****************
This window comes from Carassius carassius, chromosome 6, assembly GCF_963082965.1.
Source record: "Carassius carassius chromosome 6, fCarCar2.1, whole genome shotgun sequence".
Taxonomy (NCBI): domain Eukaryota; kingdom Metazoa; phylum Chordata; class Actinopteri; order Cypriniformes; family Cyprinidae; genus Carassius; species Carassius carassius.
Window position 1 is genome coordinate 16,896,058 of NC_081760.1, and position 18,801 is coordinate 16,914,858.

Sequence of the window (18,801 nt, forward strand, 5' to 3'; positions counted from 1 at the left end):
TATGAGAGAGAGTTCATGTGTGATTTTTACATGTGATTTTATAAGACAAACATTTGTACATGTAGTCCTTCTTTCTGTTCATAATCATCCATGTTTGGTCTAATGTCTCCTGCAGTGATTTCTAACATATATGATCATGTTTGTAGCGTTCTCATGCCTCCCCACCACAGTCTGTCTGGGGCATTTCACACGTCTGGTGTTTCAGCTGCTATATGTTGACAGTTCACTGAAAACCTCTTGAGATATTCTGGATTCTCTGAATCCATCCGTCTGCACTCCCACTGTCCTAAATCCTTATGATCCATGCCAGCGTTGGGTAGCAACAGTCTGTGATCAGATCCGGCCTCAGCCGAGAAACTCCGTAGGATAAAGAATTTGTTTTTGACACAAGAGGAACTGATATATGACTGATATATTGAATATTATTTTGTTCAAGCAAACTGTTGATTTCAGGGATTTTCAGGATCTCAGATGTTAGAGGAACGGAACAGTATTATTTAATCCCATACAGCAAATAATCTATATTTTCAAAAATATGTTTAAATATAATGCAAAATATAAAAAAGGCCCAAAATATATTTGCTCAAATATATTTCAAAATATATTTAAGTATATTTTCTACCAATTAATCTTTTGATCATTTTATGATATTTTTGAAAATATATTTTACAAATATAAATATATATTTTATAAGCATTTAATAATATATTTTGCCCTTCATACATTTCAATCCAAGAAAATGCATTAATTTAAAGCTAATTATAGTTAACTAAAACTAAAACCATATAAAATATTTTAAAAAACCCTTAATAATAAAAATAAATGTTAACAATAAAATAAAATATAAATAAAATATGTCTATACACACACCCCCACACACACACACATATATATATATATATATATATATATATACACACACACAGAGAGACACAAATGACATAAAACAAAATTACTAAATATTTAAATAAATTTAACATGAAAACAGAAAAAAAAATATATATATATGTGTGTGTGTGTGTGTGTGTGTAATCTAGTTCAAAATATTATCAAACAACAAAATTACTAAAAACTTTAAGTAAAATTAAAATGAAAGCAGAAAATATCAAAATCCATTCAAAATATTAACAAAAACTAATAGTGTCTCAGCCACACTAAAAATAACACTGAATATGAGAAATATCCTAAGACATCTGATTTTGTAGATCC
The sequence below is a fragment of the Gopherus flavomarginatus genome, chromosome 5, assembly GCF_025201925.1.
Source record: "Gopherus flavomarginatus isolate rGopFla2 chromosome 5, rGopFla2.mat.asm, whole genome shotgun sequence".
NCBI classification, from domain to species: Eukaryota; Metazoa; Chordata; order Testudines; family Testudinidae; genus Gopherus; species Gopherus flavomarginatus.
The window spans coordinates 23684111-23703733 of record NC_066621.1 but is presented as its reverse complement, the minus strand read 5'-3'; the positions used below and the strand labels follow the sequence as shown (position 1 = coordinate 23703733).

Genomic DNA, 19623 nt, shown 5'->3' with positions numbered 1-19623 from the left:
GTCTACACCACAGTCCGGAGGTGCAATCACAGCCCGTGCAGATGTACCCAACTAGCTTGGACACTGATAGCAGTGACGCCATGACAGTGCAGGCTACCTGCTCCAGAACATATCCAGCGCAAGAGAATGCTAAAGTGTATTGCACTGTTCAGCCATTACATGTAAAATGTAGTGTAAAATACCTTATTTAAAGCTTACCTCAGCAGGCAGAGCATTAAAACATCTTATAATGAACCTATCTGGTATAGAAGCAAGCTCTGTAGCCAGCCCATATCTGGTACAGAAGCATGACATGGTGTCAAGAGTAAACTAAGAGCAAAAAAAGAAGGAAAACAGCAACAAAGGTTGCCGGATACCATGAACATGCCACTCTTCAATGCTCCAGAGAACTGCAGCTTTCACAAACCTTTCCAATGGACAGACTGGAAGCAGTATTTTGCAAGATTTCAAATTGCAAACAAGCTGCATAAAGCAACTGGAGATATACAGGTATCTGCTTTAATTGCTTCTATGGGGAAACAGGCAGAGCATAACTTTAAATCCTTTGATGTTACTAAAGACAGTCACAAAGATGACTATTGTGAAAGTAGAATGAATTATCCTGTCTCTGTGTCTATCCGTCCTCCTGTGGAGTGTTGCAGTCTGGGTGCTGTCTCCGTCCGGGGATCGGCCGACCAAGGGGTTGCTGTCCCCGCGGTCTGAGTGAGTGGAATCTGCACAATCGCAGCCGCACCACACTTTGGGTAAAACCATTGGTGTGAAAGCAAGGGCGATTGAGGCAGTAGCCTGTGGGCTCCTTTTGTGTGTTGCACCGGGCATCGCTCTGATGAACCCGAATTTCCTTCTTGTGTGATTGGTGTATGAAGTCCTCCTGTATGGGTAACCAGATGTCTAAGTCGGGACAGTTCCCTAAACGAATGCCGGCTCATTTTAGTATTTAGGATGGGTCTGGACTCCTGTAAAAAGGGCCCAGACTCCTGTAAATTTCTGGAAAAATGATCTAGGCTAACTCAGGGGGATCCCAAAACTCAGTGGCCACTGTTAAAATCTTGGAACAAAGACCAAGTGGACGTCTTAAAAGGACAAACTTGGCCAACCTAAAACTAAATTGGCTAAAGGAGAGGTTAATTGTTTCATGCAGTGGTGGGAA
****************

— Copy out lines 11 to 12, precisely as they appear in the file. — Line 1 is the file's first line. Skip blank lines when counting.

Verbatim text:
Genomic DNA, 19623 nt, shown 5'->3' with positions numbered 1-19623 from the left:
GTCTACACCACAGTCCGGAGGTGCAATCACAGCCCGTGCAGATGTACCCAACTAGCTTGGACACTGATAGCAGTGACGCCATGACAGTGCAGGCTACCTGCTCCAGAACATATCCAGCGCAAGAGAATGCTAAAGTGTATTGCACTGTTCAGCCATTACATGTAAAATGTAGTGTAAAATACCTTATTTAAAGCTTACCTCAGCAGGCAGAGCATTAAAACATCTTATAATGAACCTATCTGGTATAGAAGCAAGCTCTGTAGCCAGCCCATATCTGGTACAGAAGCATGACATGGTGTCAAGAGTAAACTAAGAGCAAAAAAAGAAGGAAAACAGCAACAAAGGTTGCCGGATACCATGAACATGCCACTCTTCAATGCTCCAGAGAACTGCAGCTTTCACAAACCTTTCCAATGGACAGACTGGAAGCAGTATTTTGCAAGATTTCAAATTGCAAACAAGCTGCATAAAGCAACTGGAGATATACAGGTATCTGCTTTAATTGCTTCTATGGGGAAACAGGCAGAGCATAACTTTAAATCCTTTGATGTTACTAAAGACAGTCACAAAGATGACTATTGTGAAAGTAGAATGAATTATCCTGTCTCTGTGTCTATCCGTCCTCCTGTGGAGTGTTGCAGTCTGGGTGCTGTCTCCGTCCGGGGATCGGCCGACCAAGGGGTTGCTGTCCCCGCGGTCTGAGTGAGTGGAATCTGCACAATCGCAGCCGCACCACACTTTGGGTAAAACCATTGGTGTGAAAGCAAGGGCGATTGAGGCAGTAGCCTGTGGGCTCCTTTTGTGTGTTGCACCGGGCATCGCTCTGATGAACCCGAATTTCCTTCTTGTGTGATTGGTGTATGAAGTCCTCCTGTATGGGTAACCAGATGTCTAAGTCGGGACAGTTCCCTAAACGAATGCCGGCTCATTTTAGTATTTAGGATGGGTCTGGACTCCTGTAAAAAGGGCCCAGACTCCTGTAAATTTCTGGAAAAATGATCTAGGCTAACTCAGGGGGATCCCAAAACTCAGTGGCCACTGTTAAAATCTTGGAACAAAGACCAAGTGGACGTCTTAAAAGGACAAACTTGGCCAACCTAAAACTAAATTGGCTAAAGGAGAGGTTAATTGTTTCATGCAGTGGTGGGAA